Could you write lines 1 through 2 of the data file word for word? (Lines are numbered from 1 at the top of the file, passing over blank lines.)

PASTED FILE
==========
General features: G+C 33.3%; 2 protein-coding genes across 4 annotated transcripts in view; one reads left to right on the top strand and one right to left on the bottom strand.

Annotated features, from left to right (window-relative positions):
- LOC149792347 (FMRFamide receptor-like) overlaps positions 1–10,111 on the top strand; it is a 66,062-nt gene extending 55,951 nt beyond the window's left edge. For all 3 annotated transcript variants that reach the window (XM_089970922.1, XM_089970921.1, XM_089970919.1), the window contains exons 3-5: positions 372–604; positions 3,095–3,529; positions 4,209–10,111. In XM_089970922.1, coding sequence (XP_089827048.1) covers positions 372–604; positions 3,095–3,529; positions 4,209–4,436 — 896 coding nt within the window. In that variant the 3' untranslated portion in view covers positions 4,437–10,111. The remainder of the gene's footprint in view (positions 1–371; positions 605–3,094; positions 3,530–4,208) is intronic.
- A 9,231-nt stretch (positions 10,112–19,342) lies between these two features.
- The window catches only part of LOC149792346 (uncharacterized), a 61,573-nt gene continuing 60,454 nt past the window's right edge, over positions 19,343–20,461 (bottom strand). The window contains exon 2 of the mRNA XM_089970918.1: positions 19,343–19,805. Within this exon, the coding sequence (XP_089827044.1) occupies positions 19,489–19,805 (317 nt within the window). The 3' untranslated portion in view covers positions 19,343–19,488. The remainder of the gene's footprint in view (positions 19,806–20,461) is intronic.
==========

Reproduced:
General features: G+C 33.3%; 2 protein-coding genes across 4 annotated transcripts in view; one reads left to right on the top strand and one right to left on the bottom strand.

Annotated features, from left to right (window-relative positions):